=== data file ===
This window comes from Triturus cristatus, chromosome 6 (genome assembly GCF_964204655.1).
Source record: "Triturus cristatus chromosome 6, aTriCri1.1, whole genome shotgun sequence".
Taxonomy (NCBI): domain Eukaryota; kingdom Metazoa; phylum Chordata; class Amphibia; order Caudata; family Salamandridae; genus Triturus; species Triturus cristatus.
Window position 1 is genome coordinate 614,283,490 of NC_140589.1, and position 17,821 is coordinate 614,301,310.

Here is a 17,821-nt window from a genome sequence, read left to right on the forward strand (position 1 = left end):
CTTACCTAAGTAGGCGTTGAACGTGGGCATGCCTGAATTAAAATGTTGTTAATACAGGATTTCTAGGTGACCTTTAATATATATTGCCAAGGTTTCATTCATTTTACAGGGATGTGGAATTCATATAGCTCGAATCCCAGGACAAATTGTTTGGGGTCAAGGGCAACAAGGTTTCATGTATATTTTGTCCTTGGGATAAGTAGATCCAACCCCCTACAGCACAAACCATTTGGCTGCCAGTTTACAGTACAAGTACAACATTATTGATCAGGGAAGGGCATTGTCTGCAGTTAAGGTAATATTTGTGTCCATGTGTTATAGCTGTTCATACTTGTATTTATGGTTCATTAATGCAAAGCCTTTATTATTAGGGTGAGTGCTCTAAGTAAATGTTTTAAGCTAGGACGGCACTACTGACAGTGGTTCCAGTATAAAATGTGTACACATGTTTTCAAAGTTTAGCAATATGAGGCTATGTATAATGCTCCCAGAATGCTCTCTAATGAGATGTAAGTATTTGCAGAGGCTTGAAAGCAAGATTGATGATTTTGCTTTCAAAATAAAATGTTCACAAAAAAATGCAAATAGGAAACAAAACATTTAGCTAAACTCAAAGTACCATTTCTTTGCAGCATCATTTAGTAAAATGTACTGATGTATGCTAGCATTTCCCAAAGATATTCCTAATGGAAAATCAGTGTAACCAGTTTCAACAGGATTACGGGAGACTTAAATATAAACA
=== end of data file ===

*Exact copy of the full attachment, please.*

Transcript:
This window comes from Triturus cristatus, chromosome 6 (genome assembly GCF_964204655.1).
Source record: "Triturus cristatus chromosome 6, aTriCri1.1, whole genome shotgun sequence".
Taxonomy (NCBI): domain Eukaryota; kingdom Metazoa; phylum Chordata; class Amphibia; order Caudata; family Salamandridae; genus Triturus; species Triturus cristatus.
Window position 1 is genome coordinate 614,283,490 of NC_140589.1, and position 17,821 is coordinate 614,301,310.

Here is a 17,821-nt window from a genome sequence, read left to right on the forward strand (position 1 = left end):
CTTACCTAAGTAGGCGTTGAACGTGGGCATGCCTGAATTAAAATGTTGTTAATACAGGATTTCTAGGTGACCTTTAATATATATTGCCAAGGTTTCATTCATTTTACAGGGATGTGGAATTCATATAGCTCGAATCCCAGGACAAATTGTTTGGGGTCAAGGGCAACAAGGTTTCATGTATATTTTGTCCTTGGGATAAGTAGATCCAACCCCCTACAGCACAAACCATTTGGCTGCCAGTTTACAGTACAAGTACAACATTATTGATCAGGGAAGGGCATTGTCTGCAGTTAAGGTAATATTTGTGTCCATGTGTTATAGCTGTTCATACTTGTATTTATGGTTCATTAATGCAAAGCCTTTATTATTAGGGTGAGTGCTCTAAGTAAATGTTTTAAGCTAGGACGGCACTACTGACAGTGGTTCCAGTATAAAATGTGTACACATGTTTTCAAAGTTTAGCAATATGAGGCTATGTATAATGCTCCCAGAATGCTCTCTAATGAGATGTAAGTATTTGCAGAGGCTTGAAAGCAAGATTGATGATTTTGCTTTCAAAATAAAATGTTCACAAAAAAATGCAAATAGGAAACAAAACATTTAGCTAAACTCAAAGTACCATTTCTTTGCAGCATCATTTAGTAAAATGTACTGATGTATGCTAGCATTTCCCAAAGATATTCCTAATGGAAAATCAGTGTAACCAGTTTCAACAGGATTACGGGAGACTTAAATATAAACA